The pandemic has made life on the streets of San Francisco even harder, for all sorts of reasons. One of them: Many homeless people survive on the money they make selling the Street Sheet, a publication of the Coalition on Homelessness.
COVID has forced the coalition to cut down the print cycle to one new edition per month. The decrease in new issues of Street Sheets, as well as a lack of foot traffic, has made it increasingly difficult for Street Sheet vendors to continuously make enough profit from their sales each month to afford basic necessities during the pandemic.
Every penny that vendors make selling the paper goes directly into their pockets, and helps them pay for things like food, toiletries, and housing.
But there’s a bright spot on the horizon, and it’s called Harmonic Humanity.
Over the past several months, Street Sheet vendors have been able to make $60,000 selling Harmonic Humanity’s “Hero, One Cape Fits All” CD as well as their “Be Love” postcards alongside their Street Sheets around the city.
The CD features songs from popular recording artists such as Jason Mraz, Maroon 5, Michael Franti, and Sarah Maclaughlin, and the postcards feature art by Justin Marine and Jon Marro.
With the addition of Harmonic Humanity products vendors have been able to recoup some of their lost profits.
As Street Sheet Editor Quiver Watts noted, “A lot of the vendors have been able to support themselves primarily through Street Sheets and because Street Sheet is down to one paper a month it has been difficult for them to make as much profit as they did pre-pandemic.”
But thanks to the partnership, vendors have been able to continue paying for hotel rooms and SROs, as well as continue fixing up their RVs and other vehicles so that they have a safe place to rest at night.
For Director and Co-Founder Joseph Jacques, this has been an 11-year-endeavor.
Harmonic Humanity was founded by Jacques and longtime friend AJ Lovewins. As Jacques explained, he came up with the idea Lovewins called him while working in a soup kitchen in Seattle. He suggested a compilation album that unhoused and impoverished people could sell alongside newspapers like Street Sheet to boost their earnings.
Lovewins had worked in Los Angeles as part of the film industry, but got caught up in a party scene that ultimately took him down a path of addiction and left him living on the streets. His experience with both the entertainment industry and homelessness gave him the idea that became Harmonic Humanity.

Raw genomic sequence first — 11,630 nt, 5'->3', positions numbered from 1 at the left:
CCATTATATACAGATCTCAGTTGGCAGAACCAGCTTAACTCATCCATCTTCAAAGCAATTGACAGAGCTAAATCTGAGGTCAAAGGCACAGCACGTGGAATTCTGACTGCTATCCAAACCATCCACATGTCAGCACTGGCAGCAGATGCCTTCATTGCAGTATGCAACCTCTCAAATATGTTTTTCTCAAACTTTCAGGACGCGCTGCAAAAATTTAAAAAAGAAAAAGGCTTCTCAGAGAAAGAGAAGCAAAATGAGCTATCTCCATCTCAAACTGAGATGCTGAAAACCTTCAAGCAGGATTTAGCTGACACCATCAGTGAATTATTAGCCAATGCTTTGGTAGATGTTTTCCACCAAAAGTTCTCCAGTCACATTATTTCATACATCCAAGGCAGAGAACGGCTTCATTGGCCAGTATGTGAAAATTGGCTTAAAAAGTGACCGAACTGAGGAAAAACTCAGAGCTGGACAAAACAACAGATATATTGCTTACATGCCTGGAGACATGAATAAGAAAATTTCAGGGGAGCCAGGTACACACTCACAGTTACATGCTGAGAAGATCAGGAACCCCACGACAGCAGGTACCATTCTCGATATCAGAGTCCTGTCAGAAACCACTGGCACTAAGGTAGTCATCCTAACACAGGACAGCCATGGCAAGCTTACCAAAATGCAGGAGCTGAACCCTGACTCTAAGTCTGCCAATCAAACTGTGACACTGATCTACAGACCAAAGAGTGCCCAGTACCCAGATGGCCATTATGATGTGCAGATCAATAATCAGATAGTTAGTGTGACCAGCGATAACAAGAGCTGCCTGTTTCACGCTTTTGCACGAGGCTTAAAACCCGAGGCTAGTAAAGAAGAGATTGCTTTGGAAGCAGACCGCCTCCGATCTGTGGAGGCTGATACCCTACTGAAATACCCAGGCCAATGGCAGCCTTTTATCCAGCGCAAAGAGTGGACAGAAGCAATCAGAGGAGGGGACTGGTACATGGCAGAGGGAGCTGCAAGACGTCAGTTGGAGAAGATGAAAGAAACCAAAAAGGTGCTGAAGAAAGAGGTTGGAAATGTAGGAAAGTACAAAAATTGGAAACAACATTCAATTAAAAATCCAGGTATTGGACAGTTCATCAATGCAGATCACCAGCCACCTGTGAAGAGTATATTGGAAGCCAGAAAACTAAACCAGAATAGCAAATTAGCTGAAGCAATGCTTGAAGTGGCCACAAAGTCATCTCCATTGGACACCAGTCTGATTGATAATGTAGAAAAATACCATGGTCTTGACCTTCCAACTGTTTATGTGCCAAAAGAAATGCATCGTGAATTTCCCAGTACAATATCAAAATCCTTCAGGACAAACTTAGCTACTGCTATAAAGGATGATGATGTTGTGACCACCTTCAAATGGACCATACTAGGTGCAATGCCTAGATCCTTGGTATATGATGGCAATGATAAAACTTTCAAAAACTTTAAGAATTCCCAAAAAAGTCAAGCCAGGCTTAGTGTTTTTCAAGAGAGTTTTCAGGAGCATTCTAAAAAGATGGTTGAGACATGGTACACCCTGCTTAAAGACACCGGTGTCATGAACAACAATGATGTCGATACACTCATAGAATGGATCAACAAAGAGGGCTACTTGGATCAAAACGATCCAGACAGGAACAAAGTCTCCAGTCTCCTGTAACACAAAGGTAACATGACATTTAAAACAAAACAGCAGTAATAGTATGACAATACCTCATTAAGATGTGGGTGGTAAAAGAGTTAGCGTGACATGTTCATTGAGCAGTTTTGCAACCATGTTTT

After the duo was able to successfully fundraise enough money to produce a thousand or so CDs – with songs by artists who donated their work — they pair hit the streets of Seattle. Their first stop — Whole Foods. Jacques and Lovewins figured their best bet would be pitching their CD outside the supermarket.
They sold their first CD to Dave Matthews. (Yes, the same Dave Matthews of the Dave Matthews Band.) For Jacques, who outside of Harmonic Humanity also works as a narrative life coach, this felt like a sign that the pair were on the right path.
Jacques still watches out for signs, calling himself “an always positive/optimistic dude.” Despite the challenges that 2020 brought he is determined to grow Harmonic Humanity even further in 2021 with the “Roadtrip of Love” — a ten-city tour during which Jacques hopes to drive across the country to ten cities most impacted by homelessness in the United States — Seattle, San Francisco, Los Angeles, Las Vegas, San Diego, Boston, Chicago, New York, Washington D.C., and Philadelphia.
The idea is to drop off 5,000 “Hero, One Cape Fits All” CDs and 2,000 “Be Love” postcards in each of these cities to help create over a million dollars’ worth of jobs in 2021.
He’s trying to raise $100,000.
He hopes to reproduce the same success that Harmonic Humanity and Street Sheet vendors have had in San Francisco across the nation so that unhoused and impoverished people in each of the ten cities can have access to financial mobility during such an unprecedented time.
Currently, the “Hero, One Cape Fits All” CD sells for $20 and the “Be Love” postcards sell for $5, and Street Sheet vendors are setill selling both around the city.
Watts also acknowledged that pre-pandemic there was a stigma around unhoused and impoverished people – and now it’s even worse. However, they wanted to assure potential Street Sheet shoppers that “All vendors are equipped with masks and hand sanitizer to make it a safe buying experience.”